Thursday, November 24, 2011

The Navy Dress

When Sami left us for Michigan in August, I remember standing out on the street saying a tearful goodbye at 2 a.m.  "Don't worry," she said, "you have a dress and a bonnet to finish before we see each other in Gettsyburg in November.  The time will fly by!"

Boy, was she right!

I had finished two 1860s dresses before this one - a green work dress that was unlined and only slightly fitted, and a cotton ball-gown with a lined, fitted bodice.  So, having done it once, I figured I had it down.

Hah.

After an evening mostly spent cutting-out my navy wool and my cotton twill lining and then crying when I couldn't figure out how to get the right "fit,"  (and missing Sami-My-Sensei immensely), I made a pair of undersleeves and embroidered them 'cause, dammit, I'm good at SOME things.


Then I gave a call to good ole' Niamh O'Conlon.  She had me fitted in no-time, though truth be told we were probably a little too enthusiastic getting a snug fit.  More on that later.

My problem, of course, being that whenever I need help sewing, the person helping me ends up doing most of it, and I just end up making the same mistakes later . . .
My wonky by-hand running stitch on the darts . . .  Had to restitch the day before the Gettysburg event b/c the wool had pulled out of the seam.  I backstiched it that time around . . .


With the piping added, it takes shape!

That done, I decided I wanted to line the sleeves with this lovely rose silk I found at Joanne's.  From there I figured it would be nice to make some silk-covered buttons and a matching belt as well.  Luckily, I didn't take any pictures of the how wonky the wrist-edges of the sleeves ended up.  And the trim (finished in the car on the way to Gettysburg) covers it up pretty well . . . ;-)
Next time I'm going to ignore the pattern and make the sleeve, modified pagoda-or-not, much roomier.
You know, one of these days, I'm gonna learn how to effing sew . . .
Once I procure more ribbon, I'll be doing this same idea around and then up the side-seam of the sleeve to the shoulder.


It took a couple more sewing sessions with Niamh before the sleeves were attached well (it took me a couple tries) and we'd figured out the waist treatment.  I decided to defy historical accuracy and go for large, dramatic box-pleats, a distinctly late-60s style.  At that point it was starting to actually look like a dress, though the closure, as you can see, was ominously snug!  I think this pattern needs some serious re-adjustment next time I make it.  I think I'll go for the B-cup pattern, the C was too baggy, and tightening the darts didn't seem to help much.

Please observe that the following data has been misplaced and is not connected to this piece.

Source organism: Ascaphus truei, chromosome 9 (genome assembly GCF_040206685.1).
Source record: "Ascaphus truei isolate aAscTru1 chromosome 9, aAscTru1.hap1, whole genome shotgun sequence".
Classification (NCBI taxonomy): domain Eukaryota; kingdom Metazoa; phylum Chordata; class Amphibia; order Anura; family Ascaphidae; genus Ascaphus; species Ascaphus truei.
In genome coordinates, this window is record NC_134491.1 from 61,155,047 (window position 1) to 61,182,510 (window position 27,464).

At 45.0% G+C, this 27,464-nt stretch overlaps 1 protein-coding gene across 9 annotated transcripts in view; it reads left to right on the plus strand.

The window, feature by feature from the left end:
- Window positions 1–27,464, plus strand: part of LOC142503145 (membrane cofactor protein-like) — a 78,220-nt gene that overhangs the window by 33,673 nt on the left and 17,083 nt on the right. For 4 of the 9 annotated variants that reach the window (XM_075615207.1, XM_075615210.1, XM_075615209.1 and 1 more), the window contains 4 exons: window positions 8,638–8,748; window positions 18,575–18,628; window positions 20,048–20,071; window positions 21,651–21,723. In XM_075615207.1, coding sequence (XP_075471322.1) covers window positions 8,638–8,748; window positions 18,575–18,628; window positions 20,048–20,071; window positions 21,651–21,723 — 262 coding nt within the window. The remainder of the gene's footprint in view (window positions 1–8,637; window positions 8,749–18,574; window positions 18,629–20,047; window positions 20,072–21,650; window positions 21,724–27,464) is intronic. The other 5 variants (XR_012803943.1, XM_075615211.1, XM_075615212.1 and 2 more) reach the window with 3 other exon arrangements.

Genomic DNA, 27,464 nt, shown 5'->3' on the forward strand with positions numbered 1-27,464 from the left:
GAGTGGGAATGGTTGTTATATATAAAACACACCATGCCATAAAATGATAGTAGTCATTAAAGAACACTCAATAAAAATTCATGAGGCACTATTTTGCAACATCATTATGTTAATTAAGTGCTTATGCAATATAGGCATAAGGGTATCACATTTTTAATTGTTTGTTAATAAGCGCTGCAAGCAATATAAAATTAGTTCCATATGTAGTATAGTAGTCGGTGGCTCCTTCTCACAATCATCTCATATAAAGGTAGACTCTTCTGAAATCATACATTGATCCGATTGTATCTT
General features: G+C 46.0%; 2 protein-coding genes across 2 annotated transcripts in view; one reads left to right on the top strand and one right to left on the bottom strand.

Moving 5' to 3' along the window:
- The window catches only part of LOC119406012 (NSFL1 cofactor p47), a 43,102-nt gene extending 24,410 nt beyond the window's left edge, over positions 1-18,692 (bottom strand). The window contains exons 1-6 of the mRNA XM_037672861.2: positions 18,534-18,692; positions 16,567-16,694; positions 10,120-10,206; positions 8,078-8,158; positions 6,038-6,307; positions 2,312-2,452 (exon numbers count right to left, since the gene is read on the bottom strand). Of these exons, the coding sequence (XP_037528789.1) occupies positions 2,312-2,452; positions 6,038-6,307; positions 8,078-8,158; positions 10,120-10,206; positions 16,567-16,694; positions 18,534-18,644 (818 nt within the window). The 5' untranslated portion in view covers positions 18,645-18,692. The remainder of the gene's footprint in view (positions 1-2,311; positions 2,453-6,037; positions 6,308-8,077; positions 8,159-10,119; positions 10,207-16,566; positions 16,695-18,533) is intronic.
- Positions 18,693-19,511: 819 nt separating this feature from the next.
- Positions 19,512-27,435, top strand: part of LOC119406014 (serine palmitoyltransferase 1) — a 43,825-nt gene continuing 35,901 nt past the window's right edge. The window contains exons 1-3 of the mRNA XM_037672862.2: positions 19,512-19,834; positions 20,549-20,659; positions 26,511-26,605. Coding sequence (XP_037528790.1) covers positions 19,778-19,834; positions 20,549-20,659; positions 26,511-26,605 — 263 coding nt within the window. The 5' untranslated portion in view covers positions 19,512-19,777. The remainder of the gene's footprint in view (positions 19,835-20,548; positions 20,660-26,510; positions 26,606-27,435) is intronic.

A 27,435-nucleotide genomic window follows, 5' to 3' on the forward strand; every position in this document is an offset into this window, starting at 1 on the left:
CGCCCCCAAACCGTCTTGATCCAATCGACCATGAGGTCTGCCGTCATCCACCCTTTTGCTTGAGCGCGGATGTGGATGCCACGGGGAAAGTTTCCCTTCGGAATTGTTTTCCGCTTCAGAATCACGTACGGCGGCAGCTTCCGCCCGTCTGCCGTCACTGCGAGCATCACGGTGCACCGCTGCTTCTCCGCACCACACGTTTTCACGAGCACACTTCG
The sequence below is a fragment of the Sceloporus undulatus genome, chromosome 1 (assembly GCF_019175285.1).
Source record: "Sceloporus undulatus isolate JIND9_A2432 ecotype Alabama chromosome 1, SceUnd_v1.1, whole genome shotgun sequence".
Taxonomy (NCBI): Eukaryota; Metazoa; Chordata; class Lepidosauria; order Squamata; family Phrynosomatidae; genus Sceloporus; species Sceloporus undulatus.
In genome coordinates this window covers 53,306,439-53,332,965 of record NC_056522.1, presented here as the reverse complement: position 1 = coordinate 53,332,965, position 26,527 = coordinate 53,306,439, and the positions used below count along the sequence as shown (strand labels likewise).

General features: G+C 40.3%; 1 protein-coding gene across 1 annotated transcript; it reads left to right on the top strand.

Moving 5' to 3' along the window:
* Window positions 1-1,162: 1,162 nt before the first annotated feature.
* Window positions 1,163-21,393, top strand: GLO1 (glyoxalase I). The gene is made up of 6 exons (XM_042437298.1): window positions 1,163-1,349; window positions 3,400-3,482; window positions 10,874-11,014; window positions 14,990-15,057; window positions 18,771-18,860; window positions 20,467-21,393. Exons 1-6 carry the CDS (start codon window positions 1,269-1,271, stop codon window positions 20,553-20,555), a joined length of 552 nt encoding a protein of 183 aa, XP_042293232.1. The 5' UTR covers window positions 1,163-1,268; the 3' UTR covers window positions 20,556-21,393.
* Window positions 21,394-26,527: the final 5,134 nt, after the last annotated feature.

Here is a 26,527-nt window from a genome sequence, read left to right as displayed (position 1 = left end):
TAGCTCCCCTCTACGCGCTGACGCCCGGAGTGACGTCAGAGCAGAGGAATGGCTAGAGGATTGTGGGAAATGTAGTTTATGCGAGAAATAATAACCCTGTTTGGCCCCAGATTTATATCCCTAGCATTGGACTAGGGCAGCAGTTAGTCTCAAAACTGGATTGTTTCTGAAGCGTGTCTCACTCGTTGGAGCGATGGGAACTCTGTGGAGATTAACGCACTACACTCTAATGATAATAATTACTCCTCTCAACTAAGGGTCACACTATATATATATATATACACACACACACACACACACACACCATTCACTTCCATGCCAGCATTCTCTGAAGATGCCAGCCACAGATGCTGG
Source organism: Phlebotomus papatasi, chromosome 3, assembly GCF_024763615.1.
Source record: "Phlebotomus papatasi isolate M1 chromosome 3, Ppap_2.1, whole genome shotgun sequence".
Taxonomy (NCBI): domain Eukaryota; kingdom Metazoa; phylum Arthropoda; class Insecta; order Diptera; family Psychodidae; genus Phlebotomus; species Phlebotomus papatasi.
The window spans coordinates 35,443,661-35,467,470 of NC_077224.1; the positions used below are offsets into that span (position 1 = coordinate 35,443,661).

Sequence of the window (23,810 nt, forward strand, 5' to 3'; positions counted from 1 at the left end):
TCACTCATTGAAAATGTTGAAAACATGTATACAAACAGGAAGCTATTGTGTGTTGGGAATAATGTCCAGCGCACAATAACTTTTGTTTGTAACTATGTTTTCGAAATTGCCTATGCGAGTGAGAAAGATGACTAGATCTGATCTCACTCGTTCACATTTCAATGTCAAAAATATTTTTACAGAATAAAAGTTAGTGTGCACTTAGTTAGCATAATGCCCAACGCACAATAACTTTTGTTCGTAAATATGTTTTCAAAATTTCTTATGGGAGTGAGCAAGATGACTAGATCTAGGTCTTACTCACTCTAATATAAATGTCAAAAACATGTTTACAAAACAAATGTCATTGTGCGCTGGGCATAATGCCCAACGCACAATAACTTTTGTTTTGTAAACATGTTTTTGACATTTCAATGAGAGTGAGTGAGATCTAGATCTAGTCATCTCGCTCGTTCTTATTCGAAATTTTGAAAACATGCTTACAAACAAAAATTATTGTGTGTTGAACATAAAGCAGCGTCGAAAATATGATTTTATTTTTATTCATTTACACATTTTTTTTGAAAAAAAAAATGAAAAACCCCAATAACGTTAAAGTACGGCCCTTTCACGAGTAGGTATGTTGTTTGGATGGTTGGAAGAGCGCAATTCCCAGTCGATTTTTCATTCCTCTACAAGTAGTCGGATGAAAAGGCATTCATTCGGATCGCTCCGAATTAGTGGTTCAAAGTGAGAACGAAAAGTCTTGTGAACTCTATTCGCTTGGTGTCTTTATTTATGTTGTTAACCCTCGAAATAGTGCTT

I put my hand to the details, and came up with a collar, belt, and buttons.  Pinned-in, I could feel the excitement/panic rising!

I made the collar from scratch - I'd like to find a good pattern to work with next time, because it really does fold weird around the curve.  I should have cut it out on the bias, methinks.  Live & Learn.

Embroidery to match the undersleeves - just for the fun heck of it and it to make me feel better for being incompetent with the larger concepts of seamstress-ry.


I don't think it was 'til I took this picture that I believed I could finish the thing on my own.

A hop, skip, and some frantic car-sewing later, and I had finished the belt, bow, and minimal trim on the sleeves.  I'd also managed to make some hat-pins, a matching reticule, and trim a straw bonnet Samantha bought for me last summer, which I think I will put in a different post.  It's amazing what an immovable deadline can do for a project!

Gettysburg was fantastic!  An amazing time-traveling adventure with Samantha and her lovely friends - so much inspiration for later!  My dress was definitely not in the same league as those of the costuming-geniuses I got to hang with, but I was proud of it, and proud that I'd paid attention to period construction and trim tips so that I could hold my head high and help contribute to the 1863 atmosphere with the best of them :-)  All thanks to Sami's inspiration!











2 comments:

  1. you can be very, very proud of this dress, my dear! next... a silk dress! XD

    ReplyDelete